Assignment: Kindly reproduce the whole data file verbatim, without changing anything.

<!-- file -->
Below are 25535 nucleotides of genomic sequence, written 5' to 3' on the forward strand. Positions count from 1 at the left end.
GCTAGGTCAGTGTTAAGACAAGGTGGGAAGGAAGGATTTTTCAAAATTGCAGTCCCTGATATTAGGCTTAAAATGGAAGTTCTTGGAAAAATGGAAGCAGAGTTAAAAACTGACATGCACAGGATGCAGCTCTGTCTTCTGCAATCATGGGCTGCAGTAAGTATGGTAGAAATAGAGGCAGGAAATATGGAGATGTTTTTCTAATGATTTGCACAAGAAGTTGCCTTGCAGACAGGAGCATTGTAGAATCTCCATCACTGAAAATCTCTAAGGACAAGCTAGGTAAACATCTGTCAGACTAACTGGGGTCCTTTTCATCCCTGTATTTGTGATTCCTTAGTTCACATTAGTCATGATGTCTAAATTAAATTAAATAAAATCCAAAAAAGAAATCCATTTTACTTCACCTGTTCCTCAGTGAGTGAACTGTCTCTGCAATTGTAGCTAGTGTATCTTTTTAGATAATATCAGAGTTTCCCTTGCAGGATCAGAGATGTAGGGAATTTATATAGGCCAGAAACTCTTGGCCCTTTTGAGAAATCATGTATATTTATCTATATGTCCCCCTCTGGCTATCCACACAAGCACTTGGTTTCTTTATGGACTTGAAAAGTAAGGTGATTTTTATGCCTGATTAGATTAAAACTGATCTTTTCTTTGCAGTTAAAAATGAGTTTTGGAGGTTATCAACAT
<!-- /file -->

Below are 25535 nucleotides of genomic sequence, written 5' to 3' on the forward strand. Positions count from 1 at the left end.
GCTAGGTCAGTGTTAAGACAAGGTGGGAAGGAAGGATTTTTCAAAATTGCAGTCCCTGATATTAGGCTTAAAATGGAAGTTCTTGGAAAAATGGAAGCAGAGTTAAAAACTGACATGCACAGGATGCAGCTCTGTCTTCTGCAATCATGGGCTGCAGTAAGTATGGTAGAAATAGAGGCAGGAAATATGGAGATGTTTTTCTAATGATTTGCACAAGAAGTTGCCTTGCAGACAGGAGCATTGTAGAATCTCCATCACTGAAAATCTCTAAGGACAAGCTAGGTAAACATCTGTCAGACTAACTGGGGTCCTTTTCATCCCTGTATTTGTGATTCCTTAGTTCACATTAGTCATGATGTCTAAATTAAATTAAATAAAATCCAAAAAAGAAATCCATTTTACTTCACCTGTTCCTCAGTGAGTGAACTGTCTCTGCAATTGTAGCTAGTGTATCTTTTTAGATAATATCAGAGTTTCCCTTGCAGGATCAGAGATGTAGGGAATTTATATAGGCCAGAAACTCTTGGCCCTTTTGAGAAATCATGTATATTTATCTATATGTCCCCCTCTGGCTATCCACACAAGCACTTGGTTTCTTTATGGACTTGAAAAGTAAGGTGATTTTTATGCCTGATTAGATTAAAACTGATCTTTTCTTTGCAGTTAAAAATGAGTTTTGGAGGTTATCAACAT